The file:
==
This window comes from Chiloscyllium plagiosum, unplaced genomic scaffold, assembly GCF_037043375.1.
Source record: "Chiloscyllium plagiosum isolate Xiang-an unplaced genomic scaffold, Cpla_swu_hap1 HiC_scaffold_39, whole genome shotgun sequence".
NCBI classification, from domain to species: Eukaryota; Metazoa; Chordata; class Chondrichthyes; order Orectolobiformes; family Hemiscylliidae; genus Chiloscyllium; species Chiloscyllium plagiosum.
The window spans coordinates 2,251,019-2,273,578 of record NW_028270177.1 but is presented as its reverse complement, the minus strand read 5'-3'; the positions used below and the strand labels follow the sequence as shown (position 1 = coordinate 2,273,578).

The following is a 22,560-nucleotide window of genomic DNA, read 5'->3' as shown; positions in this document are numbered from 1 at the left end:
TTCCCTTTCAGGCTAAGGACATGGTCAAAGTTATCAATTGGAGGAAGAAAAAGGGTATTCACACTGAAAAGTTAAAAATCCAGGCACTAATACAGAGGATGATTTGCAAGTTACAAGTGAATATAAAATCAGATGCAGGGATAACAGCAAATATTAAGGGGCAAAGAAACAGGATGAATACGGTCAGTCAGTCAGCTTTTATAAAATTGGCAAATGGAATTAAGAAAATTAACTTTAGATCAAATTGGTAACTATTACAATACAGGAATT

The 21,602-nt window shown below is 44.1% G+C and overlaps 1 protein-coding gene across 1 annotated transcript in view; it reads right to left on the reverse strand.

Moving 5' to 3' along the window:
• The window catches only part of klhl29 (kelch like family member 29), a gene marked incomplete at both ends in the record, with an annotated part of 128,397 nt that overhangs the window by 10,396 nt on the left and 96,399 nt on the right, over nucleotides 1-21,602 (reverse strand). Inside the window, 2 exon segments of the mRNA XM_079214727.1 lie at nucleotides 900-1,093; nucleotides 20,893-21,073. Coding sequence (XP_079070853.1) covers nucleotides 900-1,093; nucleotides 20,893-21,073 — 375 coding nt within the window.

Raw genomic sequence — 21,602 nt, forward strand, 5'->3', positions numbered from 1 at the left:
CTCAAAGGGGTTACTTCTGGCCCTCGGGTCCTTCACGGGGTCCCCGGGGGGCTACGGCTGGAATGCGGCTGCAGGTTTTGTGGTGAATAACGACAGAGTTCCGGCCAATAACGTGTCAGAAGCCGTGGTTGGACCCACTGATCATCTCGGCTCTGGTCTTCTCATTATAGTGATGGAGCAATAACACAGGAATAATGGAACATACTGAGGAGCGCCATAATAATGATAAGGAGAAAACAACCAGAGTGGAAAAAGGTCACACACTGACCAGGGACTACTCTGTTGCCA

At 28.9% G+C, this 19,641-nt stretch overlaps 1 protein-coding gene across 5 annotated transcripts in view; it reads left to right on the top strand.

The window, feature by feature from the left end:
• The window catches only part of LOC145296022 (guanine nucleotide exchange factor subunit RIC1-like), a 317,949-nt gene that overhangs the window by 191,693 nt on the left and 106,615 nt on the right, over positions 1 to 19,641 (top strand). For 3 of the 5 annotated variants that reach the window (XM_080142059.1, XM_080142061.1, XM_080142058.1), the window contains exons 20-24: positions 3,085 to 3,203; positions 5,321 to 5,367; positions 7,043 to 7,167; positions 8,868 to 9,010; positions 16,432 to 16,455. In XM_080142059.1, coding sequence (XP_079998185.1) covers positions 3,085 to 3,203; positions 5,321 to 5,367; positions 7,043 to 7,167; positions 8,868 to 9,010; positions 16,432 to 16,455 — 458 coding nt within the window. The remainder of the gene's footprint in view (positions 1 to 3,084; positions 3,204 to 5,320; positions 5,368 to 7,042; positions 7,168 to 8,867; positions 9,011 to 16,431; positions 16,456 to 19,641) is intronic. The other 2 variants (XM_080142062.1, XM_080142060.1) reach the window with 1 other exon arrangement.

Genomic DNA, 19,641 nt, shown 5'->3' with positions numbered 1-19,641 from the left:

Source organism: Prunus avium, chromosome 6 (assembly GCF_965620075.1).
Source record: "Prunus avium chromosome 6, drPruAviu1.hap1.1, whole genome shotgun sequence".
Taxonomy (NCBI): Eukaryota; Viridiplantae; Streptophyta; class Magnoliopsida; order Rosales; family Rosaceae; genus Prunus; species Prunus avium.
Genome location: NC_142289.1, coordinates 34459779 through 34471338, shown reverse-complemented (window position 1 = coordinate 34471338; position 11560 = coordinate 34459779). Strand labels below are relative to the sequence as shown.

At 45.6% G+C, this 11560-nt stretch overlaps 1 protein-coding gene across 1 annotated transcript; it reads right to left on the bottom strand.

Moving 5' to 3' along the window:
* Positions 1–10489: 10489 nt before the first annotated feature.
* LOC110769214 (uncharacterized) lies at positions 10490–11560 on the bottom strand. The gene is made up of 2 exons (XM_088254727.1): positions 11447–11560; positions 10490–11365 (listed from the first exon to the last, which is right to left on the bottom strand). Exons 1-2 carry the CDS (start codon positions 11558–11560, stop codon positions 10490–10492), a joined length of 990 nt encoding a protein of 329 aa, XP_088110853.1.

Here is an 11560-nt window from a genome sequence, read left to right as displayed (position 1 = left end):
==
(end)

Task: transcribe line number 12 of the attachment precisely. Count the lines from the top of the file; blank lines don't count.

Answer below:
At 28.9% G+C, this 19,641-nt stretch overlaps 1 protein-coding gene across 5 annotated transcripts in view; it reads left to right on the top strand.